|1||Tired of cooking or eating alone?
If eating is usually a solitary experience, you may feel that it’s just not worth the effort to create a healthy meal for yourself. If that’s the case, why not change your routine? Try scheduling some potluck meals with neighbors or friends. Each person can bring one healthy dish to comprise the entire meal, resulting in good nutrition and a fun social encounter. Or consider cooking with a friend to collaborate on a meal you both enjoy. You can even create a new food-oriented theme activity that you and your friends can do on a weekly basis, like a ‘crafts and lunch’ event, or ‘brunch and mall walk.’ And check out the group lunch and dinner schedules at your local community or senior activity center, where you can share good company and a low cost nutritious meal.
|2||Problems chewing food?
If you avoid some foods because they’re hard to chew, you’re missing important nutrients. Meat, fruits, vegetables and nuts are some of the common foods avoided when people are having problems with their teeth or dentures. If you’re having difficulty chewing, see your dentist to check for potential problems. If you wear dentures, the dentist can check how they fit. If finding affordable dental care presents a challenge, The National Association of Free and Charitable Clinics can give you information on dental services available in your area by contacting them at 1- 703-647-7427.
|3||Difficulty swallowing your food?
When food seems to get stuck in your throat, it may be caused by less saliva in your mouth. Drinking a lot of liquids throughout your meal might help. If there are other medical issues that are causing swallowing difficulty, such as gastroesophageal reflux disease (GERD), problems with the muscles and nerves in your throat, or problems with your esophagus, speak with your doctor about what may be causing the problem.
|4||Does food taste different?
Do you find that foods are not as tasty as they used to be? It may be that your sense of taste, smell or both has changed. Growing older can cause these senses to change, but so can medication side effects or dental problems. Taste and smell are important incentives for a healthy appetite and eating.
|5||Sadness and loss of appetite
Sadness can cause a loss of appetite. While having ‘the blues’ occasionally is normal, extended periods of a sad mood that interferes with your ability to eat can be a sign of depression. You may need to speak with a professional who is trained in treating depression. Consult your doctor about finding help.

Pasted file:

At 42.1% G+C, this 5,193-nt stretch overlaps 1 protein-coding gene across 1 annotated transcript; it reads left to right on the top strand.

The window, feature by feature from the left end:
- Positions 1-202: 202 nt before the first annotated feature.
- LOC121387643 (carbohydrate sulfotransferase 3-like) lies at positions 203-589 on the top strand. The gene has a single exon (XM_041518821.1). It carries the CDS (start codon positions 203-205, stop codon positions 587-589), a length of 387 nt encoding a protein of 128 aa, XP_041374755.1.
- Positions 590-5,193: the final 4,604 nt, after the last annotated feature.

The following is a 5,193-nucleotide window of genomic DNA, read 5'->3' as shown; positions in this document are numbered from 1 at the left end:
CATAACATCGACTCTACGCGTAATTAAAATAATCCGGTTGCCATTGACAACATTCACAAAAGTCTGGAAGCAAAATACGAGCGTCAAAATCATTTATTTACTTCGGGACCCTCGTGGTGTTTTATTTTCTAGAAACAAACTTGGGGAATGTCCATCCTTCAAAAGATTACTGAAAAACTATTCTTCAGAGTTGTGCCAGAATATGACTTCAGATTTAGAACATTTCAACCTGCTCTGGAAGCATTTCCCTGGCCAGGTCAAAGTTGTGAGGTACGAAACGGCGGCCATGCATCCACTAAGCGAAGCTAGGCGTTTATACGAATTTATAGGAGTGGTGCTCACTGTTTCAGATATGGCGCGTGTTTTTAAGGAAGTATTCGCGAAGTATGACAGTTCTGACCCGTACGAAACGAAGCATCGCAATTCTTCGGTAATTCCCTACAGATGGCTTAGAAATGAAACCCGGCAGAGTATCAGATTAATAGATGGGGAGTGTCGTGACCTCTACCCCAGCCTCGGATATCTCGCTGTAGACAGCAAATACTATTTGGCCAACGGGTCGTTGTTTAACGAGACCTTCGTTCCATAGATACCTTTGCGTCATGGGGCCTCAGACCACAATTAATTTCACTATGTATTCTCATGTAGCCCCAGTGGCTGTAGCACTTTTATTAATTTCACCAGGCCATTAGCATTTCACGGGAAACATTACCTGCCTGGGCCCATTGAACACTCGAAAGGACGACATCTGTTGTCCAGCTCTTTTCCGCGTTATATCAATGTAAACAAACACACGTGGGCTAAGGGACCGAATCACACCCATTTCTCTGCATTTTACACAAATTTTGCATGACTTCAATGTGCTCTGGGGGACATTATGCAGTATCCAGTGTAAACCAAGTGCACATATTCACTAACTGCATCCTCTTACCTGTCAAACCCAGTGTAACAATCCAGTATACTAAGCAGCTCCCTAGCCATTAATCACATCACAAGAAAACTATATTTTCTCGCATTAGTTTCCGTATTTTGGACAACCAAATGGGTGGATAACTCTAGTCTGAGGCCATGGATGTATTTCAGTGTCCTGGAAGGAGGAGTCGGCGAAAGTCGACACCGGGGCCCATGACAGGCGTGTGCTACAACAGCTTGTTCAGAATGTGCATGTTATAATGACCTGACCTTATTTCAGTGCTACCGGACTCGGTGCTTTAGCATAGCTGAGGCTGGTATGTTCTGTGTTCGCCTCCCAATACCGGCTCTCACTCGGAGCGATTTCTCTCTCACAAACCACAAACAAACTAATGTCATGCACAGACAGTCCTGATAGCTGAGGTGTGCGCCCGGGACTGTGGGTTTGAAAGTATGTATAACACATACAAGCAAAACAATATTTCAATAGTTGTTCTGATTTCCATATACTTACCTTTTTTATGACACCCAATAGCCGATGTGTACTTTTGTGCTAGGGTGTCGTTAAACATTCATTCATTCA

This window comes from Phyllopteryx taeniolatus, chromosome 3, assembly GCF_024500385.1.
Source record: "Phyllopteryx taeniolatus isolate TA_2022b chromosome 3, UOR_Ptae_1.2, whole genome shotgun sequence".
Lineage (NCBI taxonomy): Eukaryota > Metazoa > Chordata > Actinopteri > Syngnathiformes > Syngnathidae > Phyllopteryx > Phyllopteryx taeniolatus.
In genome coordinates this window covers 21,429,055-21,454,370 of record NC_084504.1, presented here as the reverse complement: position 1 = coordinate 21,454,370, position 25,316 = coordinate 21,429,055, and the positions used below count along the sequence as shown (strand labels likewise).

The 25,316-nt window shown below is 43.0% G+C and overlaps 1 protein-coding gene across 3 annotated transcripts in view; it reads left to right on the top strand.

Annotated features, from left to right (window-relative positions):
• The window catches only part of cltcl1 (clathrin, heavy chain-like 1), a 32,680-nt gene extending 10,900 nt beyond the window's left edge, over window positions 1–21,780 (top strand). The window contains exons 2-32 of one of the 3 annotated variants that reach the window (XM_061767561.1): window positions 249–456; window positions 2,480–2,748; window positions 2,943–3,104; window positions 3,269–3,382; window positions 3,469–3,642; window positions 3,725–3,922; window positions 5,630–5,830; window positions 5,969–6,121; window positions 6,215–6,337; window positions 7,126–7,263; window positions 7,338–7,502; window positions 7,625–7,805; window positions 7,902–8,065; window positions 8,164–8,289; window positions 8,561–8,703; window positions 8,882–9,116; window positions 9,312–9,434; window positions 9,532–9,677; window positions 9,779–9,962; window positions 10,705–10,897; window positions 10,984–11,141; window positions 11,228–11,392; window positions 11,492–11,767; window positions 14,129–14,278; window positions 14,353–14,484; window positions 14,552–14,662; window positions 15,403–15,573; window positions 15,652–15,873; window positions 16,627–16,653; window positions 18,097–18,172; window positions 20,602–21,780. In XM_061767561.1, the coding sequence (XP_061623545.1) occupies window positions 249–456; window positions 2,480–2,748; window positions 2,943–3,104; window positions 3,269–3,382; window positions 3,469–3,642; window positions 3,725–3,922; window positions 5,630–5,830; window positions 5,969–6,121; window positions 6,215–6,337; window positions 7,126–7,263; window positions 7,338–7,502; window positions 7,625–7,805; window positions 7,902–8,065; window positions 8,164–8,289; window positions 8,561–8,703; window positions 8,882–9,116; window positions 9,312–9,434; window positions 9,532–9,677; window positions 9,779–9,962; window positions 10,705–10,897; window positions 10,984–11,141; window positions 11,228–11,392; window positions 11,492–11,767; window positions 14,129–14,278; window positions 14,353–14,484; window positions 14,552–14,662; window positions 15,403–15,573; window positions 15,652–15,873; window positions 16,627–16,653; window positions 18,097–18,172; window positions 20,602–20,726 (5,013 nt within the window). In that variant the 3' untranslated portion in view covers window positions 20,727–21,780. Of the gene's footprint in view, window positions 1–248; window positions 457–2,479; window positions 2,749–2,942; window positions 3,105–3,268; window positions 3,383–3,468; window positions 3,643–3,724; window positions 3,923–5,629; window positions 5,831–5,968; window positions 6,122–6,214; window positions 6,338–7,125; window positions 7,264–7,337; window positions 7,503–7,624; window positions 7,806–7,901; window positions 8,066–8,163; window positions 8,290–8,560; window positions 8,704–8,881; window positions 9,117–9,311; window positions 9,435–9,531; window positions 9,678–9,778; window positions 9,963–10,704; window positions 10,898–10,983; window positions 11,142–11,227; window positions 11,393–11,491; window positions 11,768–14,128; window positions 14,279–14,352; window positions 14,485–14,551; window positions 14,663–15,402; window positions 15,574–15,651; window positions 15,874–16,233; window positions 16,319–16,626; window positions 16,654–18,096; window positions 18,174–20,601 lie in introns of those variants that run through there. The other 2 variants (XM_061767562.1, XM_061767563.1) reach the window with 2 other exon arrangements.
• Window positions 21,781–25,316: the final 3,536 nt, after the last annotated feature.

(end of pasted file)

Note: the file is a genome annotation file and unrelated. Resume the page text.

|6||Just not hungry?
Changes in appetite that occur as we age can sometimes cause us to feel full sooner than we did when younger. Other changes in appetite may be a side effects of a medicine you are currently taking. You can discuss this with your doctor, who may be able to suggest a different drug. You can also increase your daily amount of physical activity. Regular exercise has a host of benefits to your well-being, and may also increase your appetite. Since ‘we eat with our eyes first,’ try adding some healthy variety and color to your meals. Steaming an array of vegetables will retain their nutrients, increase their flavor, and add visual appeal to your plate. Spices, herbs and lemon juice give your food an additional flavor boost without adding salt. Be adventurous. Try a new food or recipe that brings both variety and nutrition to your menu. Swap recipes with friends, or share meals that include healthy food items that may be unique to you but still inviting.
|7||Food and Medicine Interactions
Your prescribed medications can cause a number of side effects, including dry mouth, loss of appetite, or changes in the way you taste food. At the same time, certain foods can change how some medications work. Grapefruit juice change the efficiency of several medications, but chocolate, licorice and alcohol can cause medication changes as well. Whenever your doctor prescribes a new medication, ask about the possibility of food/drug interactions.